Apparently you haven't seen this yet, but if you got a lucrative offer from an ISP to go exclusive, would you take it?

As a member of an HOA board with 7 builds and 13 units, is there a reasonable way to go about setting up a common conduit system so any ISP could come in? Currently only Comcast had run lines with the original building of the property and of course didn't trench properly so no other ISP could come in.

Has anyone done this before?

you designate an MPOE (minimum point of entry) and then have cabling/conduit installed from the MPOE to units/residences/NIDs. then your HOA owns the "inside wiring" and, with the right amount of lawyer magic, each unit can own/control the destiny of the cable/wire/conduit that goes from the MPOE to them.

then the real trick is getting the ISP you want to play ball. I know of a few instances where Comcast just won't entertain the setup whatsoever. Unfortunately, in telecommunications, largess is the name of the game...

Awesome, thanks for giving me the term to further research.

There is at least one other ISP that doesn't have access to the property plus in theory Google Fiber should be coming to town (PDX) so I expect this issue is going to become more pressing.

It's done in my building. Gigabit Ethernet is run to each unit. The ISP (Comcast or Webpass) will then hook up the correct wires that are in the basement.

Isn't it just connecting a coax cable to the wires underground?

Not for Fiber

Google Fiber announced several months ago they were moving into my apartment complex and construction is expected to be completed with 8-12mo. In the mean time, I got a new job where I get to work from home, so I figured I probably -ought- to buy internet instead of tethering.

Shortest contract I could sign to get the advertised pricing was 3 years from the incumbent telco provider here. They offered me the "blazing" package that had a whole 10mbit upstream.

In Chicago, I'm currently living in a high rise where the fastest plan I can get is 24 Mbps for around $80/mo. My high rise has an exclusivity contract with AT&T U-Verse. I've spoken with AT&T reps and they can't offer any higher speeds. I also talked to property management and they said there's nothing they can do for me. They are locked into an exclusivity contract with AT&T for the wires in the building.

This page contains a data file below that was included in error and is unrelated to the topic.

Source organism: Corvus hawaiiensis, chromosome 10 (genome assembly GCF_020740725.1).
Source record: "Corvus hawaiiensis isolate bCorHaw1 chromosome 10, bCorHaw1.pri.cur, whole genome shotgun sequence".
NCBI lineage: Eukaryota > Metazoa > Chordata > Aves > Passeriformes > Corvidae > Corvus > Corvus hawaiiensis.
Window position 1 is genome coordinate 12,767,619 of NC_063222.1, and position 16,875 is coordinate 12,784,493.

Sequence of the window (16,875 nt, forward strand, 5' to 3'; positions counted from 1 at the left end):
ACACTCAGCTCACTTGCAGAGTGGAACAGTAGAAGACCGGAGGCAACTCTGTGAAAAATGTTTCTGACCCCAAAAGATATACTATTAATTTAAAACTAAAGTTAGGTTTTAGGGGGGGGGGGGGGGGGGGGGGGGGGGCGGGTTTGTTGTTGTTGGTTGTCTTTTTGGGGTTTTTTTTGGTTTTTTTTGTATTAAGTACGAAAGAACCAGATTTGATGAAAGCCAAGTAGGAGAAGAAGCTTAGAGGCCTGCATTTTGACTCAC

Does anyone have experience dealing with properties who claim to have exclusivity contracts? I talked to people at Webpass, and they've stated it is available in my area. They'd come in and set everything up free of charge. I don't see the downside for my building to allow Webpass to come in.

I'm in a high rise in Boston, similar situation but with Comcast. I also spoke with Webpass a few days ago, they say that my building has a revenue sharing exclusive agreement with Comcast and that Webass does not participate in revenue sharing agreements. This feels like it should be illegal but my sister, an attorney, did not see anything obviously wrong under current law.

I'd like to see that change.

in a MDU, the owner owns the common spaces. that includes risers and inside wiring. they're free to sell, lease, or restrict the rights to whomever they please.

just like wifi ratings for hotels have become a "thing", so must exclusivity agreements and broadband providers when it comes to apartment/housing hunting.

it would be extremely difficult bordering on impossible, in my opinion, for a law in the US to prohibit property owner rights in a fashion that prevents these kind of agreements. only a "market" solution would work here. and of course, that's very difficult on its own.

Typically the exclusivity agreement is a marketing exclusivity only. It's also true that AT&T may have maintained ownership of the lines, especially if it is fiber direct to the unit. If that's the case, any new provider would need to install new lines, which is costly once the building is complete. The ROI likely won't pencil for the new provider.

Does anyone know if any large-scale landlord is also receiving user data as well as cash from its ISPs? EULAs are broad enough to let any ISP, website or app provider to do anything with customer data that they want. Landlords could already being treated as "partners" and thus negotiating for and receiving user data in order "to offer goods and services" and "to improve the "UX". Is this a fair price to extract from a residential "captive audience?"